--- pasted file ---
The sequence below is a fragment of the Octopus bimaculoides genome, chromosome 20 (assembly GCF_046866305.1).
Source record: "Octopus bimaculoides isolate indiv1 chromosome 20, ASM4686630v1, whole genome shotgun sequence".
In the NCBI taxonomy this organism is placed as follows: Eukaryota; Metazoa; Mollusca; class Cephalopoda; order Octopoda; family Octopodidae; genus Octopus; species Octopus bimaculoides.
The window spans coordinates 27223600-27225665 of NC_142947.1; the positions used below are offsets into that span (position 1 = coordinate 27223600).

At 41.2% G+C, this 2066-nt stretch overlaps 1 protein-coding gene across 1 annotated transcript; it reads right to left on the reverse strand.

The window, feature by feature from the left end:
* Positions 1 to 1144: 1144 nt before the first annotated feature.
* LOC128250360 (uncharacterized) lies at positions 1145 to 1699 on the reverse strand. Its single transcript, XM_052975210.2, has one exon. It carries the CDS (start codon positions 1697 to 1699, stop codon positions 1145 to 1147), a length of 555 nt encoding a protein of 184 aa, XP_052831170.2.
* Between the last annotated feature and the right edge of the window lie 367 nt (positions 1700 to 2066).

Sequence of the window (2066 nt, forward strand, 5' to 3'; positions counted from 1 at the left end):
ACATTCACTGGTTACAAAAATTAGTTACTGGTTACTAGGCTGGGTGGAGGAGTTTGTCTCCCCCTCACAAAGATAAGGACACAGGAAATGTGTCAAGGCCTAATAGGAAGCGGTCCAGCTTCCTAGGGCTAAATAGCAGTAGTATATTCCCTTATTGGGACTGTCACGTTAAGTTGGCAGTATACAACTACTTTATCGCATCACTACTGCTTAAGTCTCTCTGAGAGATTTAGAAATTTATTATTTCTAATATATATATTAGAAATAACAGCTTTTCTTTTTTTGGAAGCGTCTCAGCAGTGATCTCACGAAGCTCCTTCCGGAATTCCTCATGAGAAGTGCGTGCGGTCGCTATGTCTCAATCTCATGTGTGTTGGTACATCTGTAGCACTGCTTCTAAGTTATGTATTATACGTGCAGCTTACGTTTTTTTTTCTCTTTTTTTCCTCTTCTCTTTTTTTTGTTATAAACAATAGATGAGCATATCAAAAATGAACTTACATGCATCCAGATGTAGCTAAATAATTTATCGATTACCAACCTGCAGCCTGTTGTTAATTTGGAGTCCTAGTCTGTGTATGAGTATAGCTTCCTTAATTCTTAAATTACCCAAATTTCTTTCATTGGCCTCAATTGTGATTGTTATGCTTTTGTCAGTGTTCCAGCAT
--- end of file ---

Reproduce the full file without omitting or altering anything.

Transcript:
The sequence below is a fragment of the Octopus bimaculoides genome, chromosome 20 (assembly GCF_046866305.1).
Source record: "Octopus bimaculoides isolate indiv1 chromosome 20, ASM4686630v1, whole genome shotgun sequence".
In the NCBI taxonomy this organism is placed as follows: Eukaryota; Metazoa; Mollusca; class Cephalopoda; order Octopoda; family Octopodidae; genus Octopus; species Octopus bimaculoides.
The window spans coordinates 27223600-27225665 of NC_142947.1; the positions used below are offsets into that span (position 1 = coordinate 27223600).

At 41.2% G+C, this 2066-nt stretch overlaps 1 protein-coding gene across 1 annotated transcript; it reads right to left on the reverse strand.

The window, feature by feature from the left end:
* Positions 1 to 1144: 1144 nt before the first annotated feature.
* LOC128250360 (uncharacterized) lies at positions 1145 to 1699 on the reverse strand. Its single transcript, XM_052975210.2, has one exon. It carries the CDS (start codon positions 1697 to 1699, stop codon positions 1145 to 1147), a length of 555 nt encoding a protein of 184 aa, XP_052831170.2.
* Between the last annotated feature and the right edge of the window lie 367 nt (positions 1700 to 2066).

Sequence of the window (2066 nt, forward strand, 5' to 3'; positions counted from 1 at the left end):
ACATTCACTGGTTACAAAAATTAGTTACTGGTTACTAGGCTGGGTGGAGGAGTTTGTCTCCCCCTCACAAAGATAAGGACACAGGAAATGTGTCAAGGCCTAATAGGAAGCGGTCCAGCTTCCTAGGGCTAAATAGCAGTAGTATATTCCCTTATTGGGACTGTCACGTTAAGTTGGCAGTATACAACTACTTTATCGCATCACTACTGCTTAAGTCTCTCTGAGAGATTTAGAAATTTATTATTTCTAATATATATATTAGAAATAACAGCTTTTCTTTTTTTGGAAGCGTCTCAGCAGTGATCTCACGAAGCTCCTTCCGGAATTCCTCATGAGAAGTGCGTGCGGTCGCTATGTCTCAATCTCATGTGTGTTGGTACATCTGTAGCACTGCTTCTAAGTTATGTATTATACGTGCAGCTTACGTTTTTTTTTCTCTTTTTTTCCTCTTCTCTTTTTTTTGTTATAAACAATAGATGAGCATATCAAAAATGAACTTACATGCATCCAGATGTAGCTAAATAATTTATCGATTACCAACCTGCAGCCTGTTGTTAATTTGGAGTCCTAGTCTGTGTATGAGTATAGCTTCCTTAATTCTTAAATTACCCAAATTTCTTTCATTGGCCTCAATTGTGATTGTTATGCTTTTGTCAGTGTTCCAGCAT